Mind you, I may give it another go now that is on gog. I liked the idea of the the game, but was initally put off by the fetch quests.
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rtcvb32: Hmmm I have the impression a lot of games from the XBox and PS2 are going to be ported to PC soon and be much like this game, accessible so the game isn't lost due to no longer supported hardware.
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hunvagy: I wish you'd be right. Would love to see the MegaTen games of the PS2 generation on the PC. And Valkyrie Profile 2 \o/
Hmm did I say PS2? Hmm it seems I did. PS2 although no longer covered, those games seem unlikely since there's the PSP which is basically a handheld PS2. Then there's the ps3 and ps4 which from what I can tell Sony filed a patent that they intended to use the Cell processor to emulate the PS2 architecture and play the older games. the PS4 is powerful enough that it could do it all in software since it has less hardware that's actually similar/compatible with the EmotionEngine chip.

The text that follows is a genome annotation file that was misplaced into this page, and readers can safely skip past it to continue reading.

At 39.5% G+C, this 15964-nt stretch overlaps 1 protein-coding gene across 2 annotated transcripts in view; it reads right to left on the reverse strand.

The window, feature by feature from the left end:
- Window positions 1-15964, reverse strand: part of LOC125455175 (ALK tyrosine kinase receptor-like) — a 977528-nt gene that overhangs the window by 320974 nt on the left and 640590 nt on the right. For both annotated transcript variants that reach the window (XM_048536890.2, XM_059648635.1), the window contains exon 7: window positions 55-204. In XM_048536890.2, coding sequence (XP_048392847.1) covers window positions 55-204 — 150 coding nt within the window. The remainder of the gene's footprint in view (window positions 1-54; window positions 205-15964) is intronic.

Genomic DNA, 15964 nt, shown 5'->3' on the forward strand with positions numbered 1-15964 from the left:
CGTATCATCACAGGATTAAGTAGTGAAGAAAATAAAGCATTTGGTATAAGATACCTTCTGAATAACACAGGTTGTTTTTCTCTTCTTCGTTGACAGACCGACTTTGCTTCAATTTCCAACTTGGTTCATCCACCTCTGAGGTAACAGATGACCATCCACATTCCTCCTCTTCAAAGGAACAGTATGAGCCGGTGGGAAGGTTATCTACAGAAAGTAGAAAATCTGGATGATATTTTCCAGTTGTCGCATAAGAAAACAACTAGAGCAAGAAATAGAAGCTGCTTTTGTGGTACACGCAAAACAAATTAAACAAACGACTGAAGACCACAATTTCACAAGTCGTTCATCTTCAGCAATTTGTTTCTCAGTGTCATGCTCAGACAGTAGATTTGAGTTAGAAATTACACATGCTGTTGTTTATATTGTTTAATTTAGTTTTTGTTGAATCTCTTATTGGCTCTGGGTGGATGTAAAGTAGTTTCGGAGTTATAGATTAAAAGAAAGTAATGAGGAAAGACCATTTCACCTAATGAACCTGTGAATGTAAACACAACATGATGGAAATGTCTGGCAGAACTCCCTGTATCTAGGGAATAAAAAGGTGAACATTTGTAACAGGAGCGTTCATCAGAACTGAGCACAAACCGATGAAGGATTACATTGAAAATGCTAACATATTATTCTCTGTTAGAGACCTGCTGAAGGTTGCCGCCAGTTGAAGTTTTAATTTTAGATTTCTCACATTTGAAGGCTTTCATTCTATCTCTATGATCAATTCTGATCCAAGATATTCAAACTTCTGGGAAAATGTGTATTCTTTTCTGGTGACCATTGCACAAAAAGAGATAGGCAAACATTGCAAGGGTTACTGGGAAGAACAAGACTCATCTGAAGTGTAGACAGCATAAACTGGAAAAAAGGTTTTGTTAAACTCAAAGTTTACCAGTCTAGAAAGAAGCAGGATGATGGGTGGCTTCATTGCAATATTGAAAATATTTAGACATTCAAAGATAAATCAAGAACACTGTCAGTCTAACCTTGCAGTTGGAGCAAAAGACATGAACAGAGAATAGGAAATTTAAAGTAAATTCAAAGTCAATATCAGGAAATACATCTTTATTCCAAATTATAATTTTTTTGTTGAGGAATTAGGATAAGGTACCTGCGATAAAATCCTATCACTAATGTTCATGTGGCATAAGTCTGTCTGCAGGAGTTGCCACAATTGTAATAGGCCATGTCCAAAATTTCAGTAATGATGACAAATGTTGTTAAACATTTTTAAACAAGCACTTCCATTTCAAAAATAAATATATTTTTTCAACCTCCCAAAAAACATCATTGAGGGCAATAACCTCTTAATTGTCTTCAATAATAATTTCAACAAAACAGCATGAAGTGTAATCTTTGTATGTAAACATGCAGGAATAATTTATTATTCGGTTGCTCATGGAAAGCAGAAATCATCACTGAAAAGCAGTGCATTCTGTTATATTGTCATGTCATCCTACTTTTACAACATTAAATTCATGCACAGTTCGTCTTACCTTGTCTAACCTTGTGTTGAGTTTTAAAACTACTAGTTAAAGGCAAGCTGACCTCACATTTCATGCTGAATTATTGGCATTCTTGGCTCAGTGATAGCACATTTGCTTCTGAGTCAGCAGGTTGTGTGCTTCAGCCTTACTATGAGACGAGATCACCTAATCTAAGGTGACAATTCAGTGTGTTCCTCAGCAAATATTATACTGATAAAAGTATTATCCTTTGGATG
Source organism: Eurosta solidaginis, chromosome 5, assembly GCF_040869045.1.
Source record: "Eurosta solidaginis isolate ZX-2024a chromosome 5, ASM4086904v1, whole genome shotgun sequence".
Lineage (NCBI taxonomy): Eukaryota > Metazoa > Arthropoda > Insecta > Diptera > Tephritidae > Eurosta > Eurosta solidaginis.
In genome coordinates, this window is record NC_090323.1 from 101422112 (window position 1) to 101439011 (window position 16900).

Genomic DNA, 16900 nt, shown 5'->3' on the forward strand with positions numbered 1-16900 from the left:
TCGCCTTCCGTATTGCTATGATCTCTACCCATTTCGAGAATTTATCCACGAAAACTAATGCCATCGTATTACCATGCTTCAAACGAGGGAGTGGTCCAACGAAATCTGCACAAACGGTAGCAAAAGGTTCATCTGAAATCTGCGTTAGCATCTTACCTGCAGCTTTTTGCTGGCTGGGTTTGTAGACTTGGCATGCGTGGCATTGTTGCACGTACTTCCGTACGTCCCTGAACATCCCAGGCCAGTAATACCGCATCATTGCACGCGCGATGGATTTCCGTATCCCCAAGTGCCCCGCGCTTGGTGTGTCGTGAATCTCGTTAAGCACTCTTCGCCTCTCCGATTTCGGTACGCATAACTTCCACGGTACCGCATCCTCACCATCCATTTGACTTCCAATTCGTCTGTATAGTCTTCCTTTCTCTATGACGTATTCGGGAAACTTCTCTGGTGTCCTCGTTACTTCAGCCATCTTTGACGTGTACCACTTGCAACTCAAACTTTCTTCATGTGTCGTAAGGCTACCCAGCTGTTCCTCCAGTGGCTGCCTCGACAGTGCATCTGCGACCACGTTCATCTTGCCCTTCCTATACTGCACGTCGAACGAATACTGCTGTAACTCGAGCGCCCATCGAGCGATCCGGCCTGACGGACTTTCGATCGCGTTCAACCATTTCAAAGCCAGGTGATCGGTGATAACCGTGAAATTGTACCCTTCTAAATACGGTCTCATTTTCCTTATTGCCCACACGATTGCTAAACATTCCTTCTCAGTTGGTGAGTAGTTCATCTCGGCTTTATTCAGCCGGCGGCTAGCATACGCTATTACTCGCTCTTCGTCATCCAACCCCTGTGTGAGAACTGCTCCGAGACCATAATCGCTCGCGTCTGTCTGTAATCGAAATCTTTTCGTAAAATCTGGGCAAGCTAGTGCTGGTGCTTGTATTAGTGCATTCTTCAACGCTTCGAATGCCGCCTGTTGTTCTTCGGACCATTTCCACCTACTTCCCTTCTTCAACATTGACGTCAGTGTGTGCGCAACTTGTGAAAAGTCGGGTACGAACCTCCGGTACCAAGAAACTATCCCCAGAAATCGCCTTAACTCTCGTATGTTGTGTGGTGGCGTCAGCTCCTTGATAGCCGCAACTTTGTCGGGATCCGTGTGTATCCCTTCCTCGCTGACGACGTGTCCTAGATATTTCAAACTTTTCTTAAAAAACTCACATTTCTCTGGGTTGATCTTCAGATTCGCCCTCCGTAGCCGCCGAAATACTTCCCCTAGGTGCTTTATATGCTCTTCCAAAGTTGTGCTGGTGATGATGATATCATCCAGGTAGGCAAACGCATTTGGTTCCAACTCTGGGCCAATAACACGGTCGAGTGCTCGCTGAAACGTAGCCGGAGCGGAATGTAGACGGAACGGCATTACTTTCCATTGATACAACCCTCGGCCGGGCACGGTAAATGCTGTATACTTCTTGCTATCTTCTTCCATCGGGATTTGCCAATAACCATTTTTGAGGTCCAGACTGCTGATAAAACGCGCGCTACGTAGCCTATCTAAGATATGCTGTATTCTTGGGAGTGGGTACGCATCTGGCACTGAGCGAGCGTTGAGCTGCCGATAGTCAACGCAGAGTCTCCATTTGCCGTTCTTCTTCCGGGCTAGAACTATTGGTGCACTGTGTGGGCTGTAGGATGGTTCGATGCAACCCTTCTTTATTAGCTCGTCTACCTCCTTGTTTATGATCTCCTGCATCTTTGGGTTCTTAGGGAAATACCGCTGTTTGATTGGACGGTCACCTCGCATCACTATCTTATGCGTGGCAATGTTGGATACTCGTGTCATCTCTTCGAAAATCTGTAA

Sorry I said PS2, that seems unlikely, but XBox titles were effectively just dropped for support except for a select few which got recompiled binaries to run on the 360. Better off running the PCSX2 emulator which locally re-compiles to native code, but still needs at least one powerful core to run it. As for the Xbone, I wouldn't be surprised they won't do the same thing with their 'emulation' they mentioned and just recompile to the x86 for select games.

Actually I'm wondering if a company fairly soon will include the common CPU chips and put them on a PCI board which then an emulator can take advantage of by using actual hardware for the hardest part of the emulation thereby speeding it up. It's not like those chips are all that expensive by themselves. Wouldn't be the first time hardware acceleration via hardware chips were used on different architectures.